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History and Heritage

From a derelict site in 1982, Roots and Shoots has grown to become a well-established and respected vocational training organisation with biodiverse wildlife gardens, offering a safe haven for both people and nature to flourish.

June 1988 - The Wild Garden Opening

In June 1988, as part of the London Gardens Society, Roots and Shoots was officially visited by Her Majesty The Queen Mother, to see the whole site, meet students and local people, and officially open the Wild Garden. 

She had a rapturous welcome and the local people living in the adjacent flats came to their balconies to watch and cheer. This visit gave Roots and Shoots credibility with the local people and funders.

1980s Roots and Shoots Settles In

By the end of the 1980s, the Roots and Shoots site had been transformed into a green place much more resembling what we think of as Roots and Shoots today, with buildings covered in roses and clematis in the style of country cottages, lush herbaceous borders and overflowing plant pots. All this was possible because of the collaboration between staff, students, and volunteers from the local community.

1991 Community Plant Sales

In the 1980s and 1990s there were very few garden centres in London, and it was hard for local people to buy plants nearby. Roots and Shoots provided a much-needed plant nursery in central London with affordable prices for people’s balconies and small gardens. 

Students also produced made-to-order garden furniture such as tables, chairs and benches in woodworking classes for private gardens, schools and local community organisations like Jamyang Buddhist Centre London.

1994 Close to Collapse

In the early 1990s, fundraising became more important due to a political change, which dictated that charities were now expected to be run like businesses. The Lambeth grants which funded Roots and Shoots were replaced with contracts, and the site rent was significantly increased. This put considerable pressure on finances.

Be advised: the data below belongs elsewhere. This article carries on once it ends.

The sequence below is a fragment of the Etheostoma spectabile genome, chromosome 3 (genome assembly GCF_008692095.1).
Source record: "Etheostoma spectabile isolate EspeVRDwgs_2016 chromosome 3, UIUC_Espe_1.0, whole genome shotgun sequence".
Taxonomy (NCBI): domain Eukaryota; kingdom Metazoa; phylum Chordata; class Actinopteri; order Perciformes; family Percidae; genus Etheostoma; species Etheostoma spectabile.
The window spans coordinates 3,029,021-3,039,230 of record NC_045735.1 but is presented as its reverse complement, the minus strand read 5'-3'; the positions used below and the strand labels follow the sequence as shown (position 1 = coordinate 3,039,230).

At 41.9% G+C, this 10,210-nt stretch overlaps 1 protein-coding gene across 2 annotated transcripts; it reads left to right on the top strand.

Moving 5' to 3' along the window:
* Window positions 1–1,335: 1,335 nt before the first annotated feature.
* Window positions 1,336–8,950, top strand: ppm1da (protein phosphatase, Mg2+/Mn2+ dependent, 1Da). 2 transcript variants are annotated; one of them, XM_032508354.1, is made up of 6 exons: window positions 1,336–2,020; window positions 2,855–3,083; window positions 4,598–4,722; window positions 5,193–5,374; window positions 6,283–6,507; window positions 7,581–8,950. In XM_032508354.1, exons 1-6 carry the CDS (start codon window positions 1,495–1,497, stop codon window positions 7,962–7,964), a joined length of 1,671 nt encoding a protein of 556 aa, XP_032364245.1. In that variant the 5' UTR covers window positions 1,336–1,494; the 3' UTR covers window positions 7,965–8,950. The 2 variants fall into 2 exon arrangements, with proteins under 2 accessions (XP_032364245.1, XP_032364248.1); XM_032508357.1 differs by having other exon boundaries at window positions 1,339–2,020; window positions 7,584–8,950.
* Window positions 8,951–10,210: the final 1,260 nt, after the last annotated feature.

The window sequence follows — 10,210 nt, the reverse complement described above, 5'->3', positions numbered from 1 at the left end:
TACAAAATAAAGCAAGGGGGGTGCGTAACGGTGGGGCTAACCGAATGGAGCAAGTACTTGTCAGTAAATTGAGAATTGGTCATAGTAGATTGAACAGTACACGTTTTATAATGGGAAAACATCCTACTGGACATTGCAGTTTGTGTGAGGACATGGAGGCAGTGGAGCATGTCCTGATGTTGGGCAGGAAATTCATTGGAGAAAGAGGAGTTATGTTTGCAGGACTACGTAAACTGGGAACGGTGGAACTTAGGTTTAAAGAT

In 1994 Roots and Shoots was close to collapse with only £10 to its name. In an effort to save the organisation, the students put together a petition of 10,000 signatures from local people which drew enormous support. This led to Kate Hoey (MP for Vauxhall) bringing up Roots and Shoots’ struggle to be funded in parliament to the then-Prime Minister John Major, who promised new support. 

From this community and political support, Roots and Shoots was given a new contract and some funding to continue, though additional fundraising was essential. 

An English Oak tree was planted in the centre of the Wild Garden by Kate Hoey, to mark the saving of Roots and Shoots, and create publicity for further funding.

1996 Roots and Shoots Article in The Times

“A magical garden in the heart of London doubles as a training centre and outdoor classroom. However, its future is threatened by lack of funds”

1996 Roots and Shoots Article in The Times

On August 19th 1996 The Times Educational Supplement published an article about Roots and Shoots, focusing on the good work done, and the threats to the programme’s existence due to lack of funding, which continued to be a key issue throughout the 1990s.

1997 Roots and Shoots Becomes Independent

In 1997, Roots and Shoots became an independent charity in its own right, separate from Lady Margaret Hall Settlement, with its own set of trustees. It also set up a Company Limited by Guarantee. 

Finances were still dire, but with the founding of Roots and Shoots as an independent charity, the organisation gained European Single-Regeneration Budget funding from the Government Office for London. 

Part of this funding gave Roots and Shoots public access to Fitzalan Street and the green space beyond by building a new entrance into one of the walls, so facilitating further community engagement. This entrance is now called the Bubble Gate, due to its unique bubble design.

Roots and Shoots was also significantly supported during this time by revenue funding from the Esmée Fairbairn Foundation.